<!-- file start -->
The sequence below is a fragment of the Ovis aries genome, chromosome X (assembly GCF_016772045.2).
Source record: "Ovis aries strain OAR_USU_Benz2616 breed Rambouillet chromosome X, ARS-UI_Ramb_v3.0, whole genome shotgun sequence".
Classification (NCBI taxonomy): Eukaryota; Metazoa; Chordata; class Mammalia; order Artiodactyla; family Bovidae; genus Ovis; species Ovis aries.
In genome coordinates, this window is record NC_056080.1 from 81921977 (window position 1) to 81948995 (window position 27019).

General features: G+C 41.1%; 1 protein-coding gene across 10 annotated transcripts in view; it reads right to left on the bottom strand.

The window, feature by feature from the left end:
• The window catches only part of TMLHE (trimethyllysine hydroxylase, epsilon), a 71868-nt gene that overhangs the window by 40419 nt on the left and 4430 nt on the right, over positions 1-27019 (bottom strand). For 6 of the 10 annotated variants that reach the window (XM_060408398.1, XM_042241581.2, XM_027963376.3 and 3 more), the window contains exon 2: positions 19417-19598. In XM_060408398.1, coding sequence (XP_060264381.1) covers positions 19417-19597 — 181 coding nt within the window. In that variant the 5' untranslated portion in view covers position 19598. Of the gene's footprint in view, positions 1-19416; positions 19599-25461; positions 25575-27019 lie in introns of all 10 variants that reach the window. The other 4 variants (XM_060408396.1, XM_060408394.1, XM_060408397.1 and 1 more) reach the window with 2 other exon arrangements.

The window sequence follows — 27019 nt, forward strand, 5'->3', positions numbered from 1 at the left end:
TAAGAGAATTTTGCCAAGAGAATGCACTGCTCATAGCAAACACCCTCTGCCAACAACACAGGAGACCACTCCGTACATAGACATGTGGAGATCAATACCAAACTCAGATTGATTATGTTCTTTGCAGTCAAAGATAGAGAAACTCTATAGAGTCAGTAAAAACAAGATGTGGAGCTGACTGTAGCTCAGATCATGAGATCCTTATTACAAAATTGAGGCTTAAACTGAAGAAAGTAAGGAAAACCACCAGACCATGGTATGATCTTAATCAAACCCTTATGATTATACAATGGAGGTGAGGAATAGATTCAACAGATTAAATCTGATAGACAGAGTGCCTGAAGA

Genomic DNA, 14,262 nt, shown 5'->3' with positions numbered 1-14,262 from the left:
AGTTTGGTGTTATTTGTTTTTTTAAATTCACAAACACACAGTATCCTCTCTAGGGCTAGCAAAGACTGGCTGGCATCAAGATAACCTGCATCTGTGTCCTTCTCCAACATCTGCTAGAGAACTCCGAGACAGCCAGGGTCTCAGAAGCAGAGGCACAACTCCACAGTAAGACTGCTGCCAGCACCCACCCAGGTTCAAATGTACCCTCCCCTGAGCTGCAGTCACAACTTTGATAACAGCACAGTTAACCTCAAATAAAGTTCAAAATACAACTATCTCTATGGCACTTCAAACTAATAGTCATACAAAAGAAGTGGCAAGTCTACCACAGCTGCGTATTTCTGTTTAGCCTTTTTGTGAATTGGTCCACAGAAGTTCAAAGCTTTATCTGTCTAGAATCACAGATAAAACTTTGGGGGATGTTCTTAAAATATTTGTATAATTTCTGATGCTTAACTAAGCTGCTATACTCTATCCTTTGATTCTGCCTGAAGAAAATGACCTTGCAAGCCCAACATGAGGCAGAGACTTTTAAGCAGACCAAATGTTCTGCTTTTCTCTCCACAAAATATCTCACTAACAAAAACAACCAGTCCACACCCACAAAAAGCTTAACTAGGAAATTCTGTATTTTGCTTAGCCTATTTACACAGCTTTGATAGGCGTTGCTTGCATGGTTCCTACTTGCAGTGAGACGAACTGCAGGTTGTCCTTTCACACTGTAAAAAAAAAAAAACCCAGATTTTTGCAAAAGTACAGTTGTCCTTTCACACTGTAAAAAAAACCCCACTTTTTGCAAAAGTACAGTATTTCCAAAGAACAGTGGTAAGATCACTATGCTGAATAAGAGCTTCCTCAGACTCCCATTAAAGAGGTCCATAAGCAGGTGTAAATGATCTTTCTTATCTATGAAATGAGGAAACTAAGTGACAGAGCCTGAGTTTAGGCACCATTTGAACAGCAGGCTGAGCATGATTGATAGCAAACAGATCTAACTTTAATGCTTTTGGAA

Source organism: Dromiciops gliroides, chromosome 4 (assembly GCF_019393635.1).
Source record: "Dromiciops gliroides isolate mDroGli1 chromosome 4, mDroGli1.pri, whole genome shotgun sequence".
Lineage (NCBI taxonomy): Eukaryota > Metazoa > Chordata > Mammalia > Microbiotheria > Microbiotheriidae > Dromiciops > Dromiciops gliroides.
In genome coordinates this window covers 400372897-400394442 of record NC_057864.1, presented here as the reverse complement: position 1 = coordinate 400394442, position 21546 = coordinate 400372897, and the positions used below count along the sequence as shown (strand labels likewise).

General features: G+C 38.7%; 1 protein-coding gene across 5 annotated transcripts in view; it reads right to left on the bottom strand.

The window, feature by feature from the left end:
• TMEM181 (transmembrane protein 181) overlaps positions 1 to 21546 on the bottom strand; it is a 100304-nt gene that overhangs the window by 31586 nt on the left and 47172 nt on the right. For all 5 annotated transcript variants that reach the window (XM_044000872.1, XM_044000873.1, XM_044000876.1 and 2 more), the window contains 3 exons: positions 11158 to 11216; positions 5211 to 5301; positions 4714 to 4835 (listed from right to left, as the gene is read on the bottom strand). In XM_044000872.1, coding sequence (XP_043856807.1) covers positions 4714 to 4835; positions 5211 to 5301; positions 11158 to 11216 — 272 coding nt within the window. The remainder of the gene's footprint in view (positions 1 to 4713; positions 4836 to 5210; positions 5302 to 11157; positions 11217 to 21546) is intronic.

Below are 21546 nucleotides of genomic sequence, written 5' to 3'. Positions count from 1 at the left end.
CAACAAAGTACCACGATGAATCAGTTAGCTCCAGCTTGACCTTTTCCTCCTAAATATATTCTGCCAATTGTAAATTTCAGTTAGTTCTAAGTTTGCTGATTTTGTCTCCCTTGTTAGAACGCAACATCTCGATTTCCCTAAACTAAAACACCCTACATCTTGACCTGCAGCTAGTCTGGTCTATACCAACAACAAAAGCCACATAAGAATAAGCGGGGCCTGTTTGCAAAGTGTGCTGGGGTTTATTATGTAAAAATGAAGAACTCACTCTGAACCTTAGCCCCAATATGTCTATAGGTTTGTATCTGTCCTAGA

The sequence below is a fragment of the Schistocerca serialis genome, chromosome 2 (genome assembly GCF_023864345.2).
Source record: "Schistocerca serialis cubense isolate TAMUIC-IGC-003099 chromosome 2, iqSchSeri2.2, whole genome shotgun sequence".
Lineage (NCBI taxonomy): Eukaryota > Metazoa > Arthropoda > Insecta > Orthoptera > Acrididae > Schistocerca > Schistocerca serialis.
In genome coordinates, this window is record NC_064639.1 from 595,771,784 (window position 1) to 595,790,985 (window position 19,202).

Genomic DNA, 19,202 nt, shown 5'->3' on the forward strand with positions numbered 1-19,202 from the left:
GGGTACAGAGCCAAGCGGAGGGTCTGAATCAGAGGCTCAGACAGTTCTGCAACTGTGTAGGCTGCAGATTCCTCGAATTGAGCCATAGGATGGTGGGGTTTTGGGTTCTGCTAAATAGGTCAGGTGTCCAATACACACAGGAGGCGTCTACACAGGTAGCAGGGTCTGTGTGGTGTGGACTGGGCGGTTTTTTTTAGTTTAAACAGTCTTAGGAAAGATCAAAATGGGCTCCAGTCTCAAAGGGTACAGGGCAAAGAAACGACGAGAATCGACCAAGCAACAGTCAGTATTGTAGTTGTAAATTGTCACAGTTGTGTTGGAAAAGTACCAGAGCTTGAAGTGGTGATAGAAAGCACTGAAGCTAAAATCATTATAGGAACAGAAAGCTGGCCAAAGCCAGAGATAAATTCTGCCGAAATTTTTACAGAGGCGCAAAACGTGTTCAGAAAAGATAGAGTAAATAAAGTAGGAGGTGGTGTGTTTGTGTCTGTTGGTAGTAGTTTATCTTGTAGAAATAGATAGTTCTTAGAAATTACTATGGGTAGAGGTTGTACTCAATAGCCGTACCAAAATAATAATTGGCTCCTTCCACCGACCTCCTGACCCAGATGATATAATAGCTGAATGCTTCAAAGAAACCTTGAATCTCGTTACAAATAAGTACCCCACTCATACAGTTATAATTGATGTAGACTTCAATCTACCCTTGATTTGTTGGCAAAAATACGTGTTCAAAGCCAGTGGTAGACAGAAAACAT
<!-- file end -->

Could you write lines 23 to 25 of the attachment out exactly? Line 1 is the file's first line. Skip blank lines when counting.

Lineage (NCBI taxonomy): Eukaryota > Metazoa > Arthropoda > Insecta > Orthoptera > Acrididae > Schistocerca > Schistocerca serialis.
In genome coordinates, this window is record NC_064639.1 from 595,771,784 (window position 1) to 595,790,985 (window position 19,202).

Genomic DNA, 19,202 nt, shown 5'->3' on the forward strand with positions numbered 1-19,202 from the left: